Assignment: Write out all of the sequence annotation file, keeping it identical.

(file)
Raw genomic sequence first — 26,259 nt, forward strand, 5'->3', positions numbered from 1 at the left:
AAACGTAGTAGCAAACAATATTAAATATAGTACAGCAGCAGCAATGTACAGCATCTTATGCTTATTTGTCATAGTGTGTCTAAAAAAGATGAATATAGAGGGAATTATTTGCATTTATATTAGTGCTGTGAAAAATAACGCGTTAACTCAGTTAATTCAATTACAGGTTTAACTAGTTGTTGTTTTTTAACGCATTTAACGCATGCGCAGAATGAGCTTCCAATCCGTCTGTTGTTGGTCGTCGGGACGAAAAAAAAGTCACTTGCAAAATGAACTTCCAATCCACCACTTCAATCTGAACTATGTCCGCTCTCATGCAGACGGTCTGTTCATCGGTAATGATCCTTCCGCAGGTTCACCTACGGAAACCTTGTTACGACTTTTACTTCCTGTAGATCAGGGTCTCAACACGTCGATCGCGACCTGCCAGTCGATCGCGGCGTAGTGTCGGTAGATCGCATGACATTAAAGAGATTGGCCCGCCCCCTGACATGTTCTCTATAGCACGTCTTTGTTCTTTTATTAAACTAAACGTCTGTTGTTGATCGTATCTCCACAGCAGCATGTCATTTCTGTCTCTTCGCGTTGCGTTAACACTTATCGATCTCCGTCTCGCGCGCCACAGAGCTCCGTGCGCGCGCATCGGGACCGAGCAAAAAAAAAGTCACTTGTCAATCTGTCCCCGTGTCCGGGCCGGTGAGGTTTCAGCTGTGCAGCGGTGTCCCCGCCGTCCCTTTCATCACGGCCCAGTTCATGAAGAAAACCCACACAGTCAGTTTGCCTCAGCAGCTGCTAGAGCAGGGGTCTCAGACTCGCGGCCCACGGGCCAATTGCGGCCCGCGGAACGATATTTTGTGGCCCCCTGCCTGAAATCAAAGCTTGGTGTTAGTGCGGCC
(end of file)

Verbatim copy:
Raw genomic sequence first — 26,259 nt, forward strand, 5'->3', positions numbered from 1 at the left:
AAACGTAGTAGCAAACAATATTAAATATAGTACAGCAGCAGCAATGTACAGCATCTTATGCTTATTTGTCATAGTGTGTCTAAAAAAGATGAATATAGAGGGAATTATTTGCATTTATATTAGTGCTGTGAAAAATAACGCGTTAACTCAGTTAATTCAATTACAGGTTTAACTAGTTGTTGTTTTTTAACGCATTTAACGCATGCGCAGAATGAGCTTCCAATCCGTCTGTTGTTGGTCGTCGGGACGAAAAAAAAGTCACTTGCAAAATGAACTTCCAATCCACCACTTCAATCTGAACTATGTCCGCTCTCATGCAGACGGTCTGTTCATCGGTAATGATCCTTCCGCAGGTTCACCTACGGAAACCTTGTTACGACTTTTACTTCCTGTAGATCAGGGTCTCAACACGTCGATCGCGACCTGCCAGTCGATCGCGGCGTAGTGTCGGTAGATCGCATGACATTAAAGAGATTGGCCCGCCCCCTGACATGTTCTCTATAGCACGTCTTTGTTCTTTTATTAAACTAAACGTCTGTTGTTGATCGTATCTCCACAGCAGCATGTCATTTCTGTCTCTTCGCGTTGCGTTAACACTTATCGATCTCCGTCTCGCGCGCCACAGAGCTCCGTGCGCGCGCATCGGGACCGAGCAAAAAAAAAGTCACTTGTCAATCTGTCCCCGTGTCCGGGCCGGTGAGGTTTCAGCTGTGCAGCGGTGTCCCCGCCGTCCCTTTCATCACGGCCCAGTTCATGAAGAAAACCCACACAGTCAGTTTGCCTCAGCAGCTGCTAGAGCAGGGGTCTCAGACTCGCGGCCCACGGGCCAATTGCGGCCCGCGGAACGATATTTTGTGGCCCCCTGCCTGAAATCAAAGCTTGGTGTTAGTGCGGCC